Agents of Faith
Votive Objects in Time and Place
Votive objects or ex-votos are a broad category of material artifacts produced with the intention of being offered as acts of faith. Common across historical periods, religions, and cultures, they are presented as tokens of gratitude for prayers answered, as well as the physical manifestation of hopes and anxieties. Agents of Faith explores votive offerings in the context of material culture, art history, and religious studies to better understand their history and present-day importance. By looking at what humans have chosen to offer in their votive transactions, this volume uncovers their most intimate moments in life and questions the nature, role, and function of one of the most fundamental aspects of the relationship between people and things—the imbuing of objects with sentiment. Encompassing exquisite works of art as well as votives of humble origin and material, with objects dating from 2000 B.C. to the twenty‐first century, the beautiful illustrations and wide-ranging text expose the global reach of votive practices and the profoundly personal nature behind their creation.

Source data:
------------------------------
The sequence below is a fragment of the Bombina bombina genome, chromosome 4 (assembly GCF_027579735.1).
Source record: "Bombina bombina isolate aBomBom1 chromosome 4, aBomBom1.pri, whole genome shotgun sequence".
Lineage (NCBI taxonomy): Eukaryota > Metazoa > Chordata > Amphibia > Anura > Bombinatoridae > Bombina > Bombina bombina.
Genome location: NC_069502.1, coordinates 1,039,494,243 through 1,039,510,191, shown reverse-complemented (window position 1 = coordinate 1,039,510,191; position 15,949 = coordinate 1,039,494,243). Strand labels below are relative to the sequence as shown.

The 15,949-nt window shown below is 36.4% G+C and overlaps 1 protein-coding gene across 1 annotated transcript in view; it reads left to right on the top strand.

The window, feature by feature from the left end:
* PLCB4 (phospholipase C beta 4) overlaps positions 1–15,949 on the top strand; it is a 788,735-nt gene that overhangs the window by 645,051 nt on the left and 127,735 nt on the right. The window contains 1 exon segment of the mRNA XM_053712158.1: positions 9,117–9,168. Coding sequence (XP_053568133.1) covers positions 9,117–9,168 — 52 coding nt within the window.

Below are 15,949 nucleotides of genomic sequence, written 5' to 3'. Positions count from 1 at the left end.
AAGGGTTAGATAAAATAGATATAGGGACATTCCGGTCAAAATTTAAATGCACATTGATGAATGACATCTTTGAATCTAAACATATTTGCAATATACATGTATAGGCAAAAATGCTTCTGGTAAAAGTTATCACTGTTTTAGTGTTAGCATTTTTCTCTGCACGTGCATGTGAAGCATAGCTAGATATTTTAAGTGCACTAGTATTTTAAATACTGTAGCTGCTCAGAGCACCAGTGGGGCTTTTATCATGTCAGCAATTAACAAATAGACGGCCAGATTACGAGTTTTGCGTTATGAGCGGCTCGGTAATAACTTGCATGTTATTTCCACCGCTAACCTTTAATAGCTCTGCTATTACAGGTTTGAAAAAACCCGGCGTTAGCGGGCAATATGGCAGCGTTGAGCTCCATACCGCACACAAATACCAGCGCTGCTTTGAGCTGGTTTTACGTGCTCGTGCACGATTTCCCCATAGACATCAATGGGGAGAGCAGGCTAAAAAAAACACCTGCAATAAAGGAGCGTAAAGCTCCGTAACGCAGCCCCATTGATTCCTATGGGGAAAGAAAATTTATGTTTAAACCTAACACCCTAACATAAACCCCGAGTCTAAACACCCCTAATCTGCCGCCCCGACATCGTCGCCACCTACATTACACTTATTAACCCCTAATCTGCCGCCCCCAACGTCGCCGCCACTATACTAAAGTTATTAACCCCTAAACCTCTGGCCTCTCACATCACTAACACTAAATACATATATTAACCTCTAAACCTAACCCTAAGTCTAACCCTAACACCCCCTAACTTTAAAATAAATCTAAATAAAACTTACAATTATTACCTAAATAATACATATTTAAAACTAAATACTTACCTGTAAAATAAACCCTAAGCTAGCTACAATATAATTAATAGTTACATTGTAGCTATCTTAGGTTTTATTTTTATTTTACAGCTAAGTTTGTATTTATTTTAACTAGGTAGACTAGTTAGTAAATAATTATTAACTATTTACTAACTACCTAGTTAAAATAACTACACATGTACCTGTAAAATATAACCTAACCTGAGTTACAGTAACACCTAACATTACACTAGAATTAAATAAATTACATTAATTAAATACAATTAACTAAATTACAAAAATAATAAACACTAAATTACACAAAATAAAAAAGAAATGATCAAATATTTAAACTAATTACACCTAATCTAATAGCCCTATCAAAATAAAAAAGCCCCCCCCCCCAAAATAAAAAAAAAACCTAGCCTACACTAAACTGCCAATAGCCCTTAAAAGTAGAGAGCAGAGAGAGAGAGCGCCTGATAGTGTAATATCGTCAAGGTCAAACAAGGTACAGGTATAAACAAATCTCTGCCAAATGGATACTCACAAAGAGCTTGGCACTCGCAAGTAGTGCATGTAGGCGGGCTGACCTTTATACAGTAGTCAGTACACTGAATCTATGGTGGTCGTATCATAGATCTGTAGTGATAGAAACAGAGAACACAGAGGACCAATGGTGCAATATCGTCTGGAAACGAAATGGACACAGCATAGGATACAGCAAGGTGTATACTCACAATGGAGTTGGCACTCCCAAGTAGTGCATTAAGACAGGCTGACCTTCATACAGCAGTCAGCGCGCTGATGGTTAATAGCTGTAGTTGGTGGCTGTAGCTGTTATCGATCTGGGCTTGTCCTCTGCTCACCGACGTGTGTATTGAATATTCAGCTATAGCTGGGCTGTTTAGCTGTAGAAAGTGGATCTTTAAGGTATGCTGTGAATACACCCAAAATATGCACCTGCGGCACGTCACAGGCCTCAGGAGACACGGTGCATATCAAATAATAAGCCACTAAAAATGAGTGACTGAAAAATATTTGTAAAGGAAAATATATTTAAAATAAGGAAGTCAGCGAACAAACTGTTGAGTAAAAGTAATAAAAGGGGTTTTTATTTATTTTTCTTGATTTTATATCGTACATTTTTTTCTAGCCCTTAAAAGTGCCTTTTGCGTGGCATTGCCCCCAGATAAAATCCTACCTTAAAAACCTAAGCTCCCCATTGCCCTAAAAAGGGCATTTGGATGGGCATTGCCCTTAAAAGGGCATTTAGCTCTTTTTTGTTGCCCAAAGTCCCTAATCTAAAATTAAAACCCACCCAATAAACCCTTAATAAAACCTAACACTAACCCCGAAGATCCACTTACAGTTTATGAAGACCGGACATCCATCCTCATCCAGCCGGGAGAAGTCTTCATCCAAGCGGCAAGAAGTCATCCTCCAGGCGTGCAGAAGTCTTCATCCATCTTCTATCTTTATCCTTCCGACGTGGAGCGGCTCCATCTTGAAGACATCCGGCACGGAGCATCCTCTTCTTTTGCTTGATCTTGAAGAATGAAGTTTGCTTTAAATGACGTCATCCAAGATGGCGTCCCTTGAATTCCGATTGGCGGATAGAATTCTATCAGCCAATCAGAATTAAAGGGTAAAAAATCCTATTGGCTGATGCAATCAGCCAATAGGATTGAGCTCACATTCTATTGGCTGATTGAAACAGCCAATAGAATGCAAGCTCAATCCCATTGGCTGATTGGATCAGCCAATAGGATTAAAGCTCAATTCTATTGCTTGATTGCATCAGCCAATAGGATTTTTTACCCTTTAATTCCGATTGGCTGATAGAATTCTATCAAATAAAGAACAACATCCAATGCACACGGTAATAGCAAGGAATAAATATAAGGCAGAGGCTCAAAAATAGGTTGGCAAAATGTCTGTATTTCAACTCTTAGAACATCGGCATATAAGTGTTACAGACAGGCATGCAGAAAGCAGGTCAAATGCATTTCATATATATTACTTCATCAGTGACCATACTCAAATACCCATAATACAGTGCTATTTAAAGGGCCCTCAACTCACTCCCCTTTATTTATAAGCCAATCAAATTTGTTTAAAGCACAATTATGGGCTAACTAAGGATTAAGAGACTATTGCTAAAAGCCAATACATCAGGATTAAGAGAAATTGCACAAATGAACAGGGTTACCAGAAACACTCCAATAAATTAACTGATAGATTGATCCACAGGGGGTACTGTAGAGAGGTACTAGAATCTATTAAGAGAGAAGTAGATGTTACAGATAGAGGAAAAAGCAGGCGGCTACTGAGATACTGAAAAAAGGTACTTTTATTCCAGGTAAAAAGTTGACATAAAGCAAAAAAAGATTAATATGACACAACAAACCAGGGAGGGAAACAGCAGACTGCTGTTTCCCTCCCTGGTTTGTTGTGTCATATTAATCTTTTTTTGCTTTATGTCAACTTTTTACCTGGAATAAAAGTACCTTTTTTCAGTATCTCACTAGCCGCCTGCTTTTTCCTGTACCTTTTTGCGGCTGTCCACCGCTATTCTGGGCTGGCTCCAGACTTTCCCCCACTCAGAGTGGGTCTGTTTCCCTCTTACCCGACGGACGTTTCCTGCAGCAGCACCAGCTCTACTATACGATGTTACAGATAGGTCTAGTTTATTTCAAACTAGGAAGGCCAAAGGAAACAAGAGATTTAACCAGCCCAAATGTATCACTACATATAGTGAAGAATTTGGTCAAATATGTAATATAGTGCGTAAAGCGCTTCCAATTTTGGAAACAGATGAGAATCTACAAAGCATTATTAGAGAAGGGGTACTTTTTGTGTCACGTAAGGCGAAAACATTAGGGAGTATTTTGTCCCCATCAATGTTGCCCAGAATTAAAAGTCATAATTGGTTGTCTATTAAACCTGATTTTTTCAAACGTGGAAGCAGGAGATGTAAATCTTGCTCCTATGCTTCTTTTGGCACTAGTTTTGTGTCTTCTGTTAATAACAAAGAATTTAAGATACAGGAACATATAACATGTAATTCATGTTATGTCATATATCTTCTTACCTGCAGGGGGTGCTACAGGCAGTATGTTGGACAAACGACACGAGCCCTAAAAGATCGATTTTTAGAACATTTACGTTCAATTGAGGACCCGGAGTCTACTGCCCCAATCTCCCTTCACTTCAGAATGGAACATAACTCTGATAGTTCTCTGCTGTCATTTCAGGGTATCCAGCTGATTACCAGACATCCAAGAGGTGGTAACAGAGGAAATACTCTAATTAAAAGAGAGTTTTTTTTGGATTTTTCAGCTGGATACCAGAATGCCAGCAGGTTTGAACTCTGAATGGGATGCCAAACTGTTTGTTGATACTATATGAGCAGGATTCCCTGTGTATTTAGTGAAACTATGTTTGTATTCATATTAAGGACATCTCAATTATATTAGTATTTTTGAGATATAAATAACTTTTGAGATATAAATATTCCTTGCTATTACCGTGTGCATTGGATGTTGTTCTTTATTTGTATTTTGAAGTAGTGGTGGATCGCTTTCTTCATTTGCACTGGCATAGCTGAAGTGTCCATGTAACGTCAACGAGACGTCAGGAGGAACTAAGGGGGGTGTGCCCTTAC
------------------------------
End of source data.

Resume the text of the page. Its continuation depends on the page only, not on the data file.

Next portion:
Distributed for the Bard Graduate Center
Bard Graduate Center
“One of the great gifts of global consciousness has been to remind Western secular culture that some art has power beyond the aesthetic. And that power is what this book, the catalog for a show at Bard Graduate Center Gallery in Manhattan (through Jan. 6), is about. It brings together objects of spiritual significance from Africa, Asia, Latin America, medieval Europe and the Vietnam Veterans Memorial in Washington. Each item was designed to seal a vow, ask for help or give thanks for an answered prayer. Together they demonstrate that art is alive and interactive.”—Holland Cotter, New York Times
“The 372-page accompanying catalog contains 17 essays and abundant illustrations. In it, scholars address such diverse themes as the interconnectedness of African art forms and community belief systems, the roles votives play within German pilgrimage culture and votive giving in Islamic societies.”—Kate Eagen Johnson, Antiques and the Arts Weekly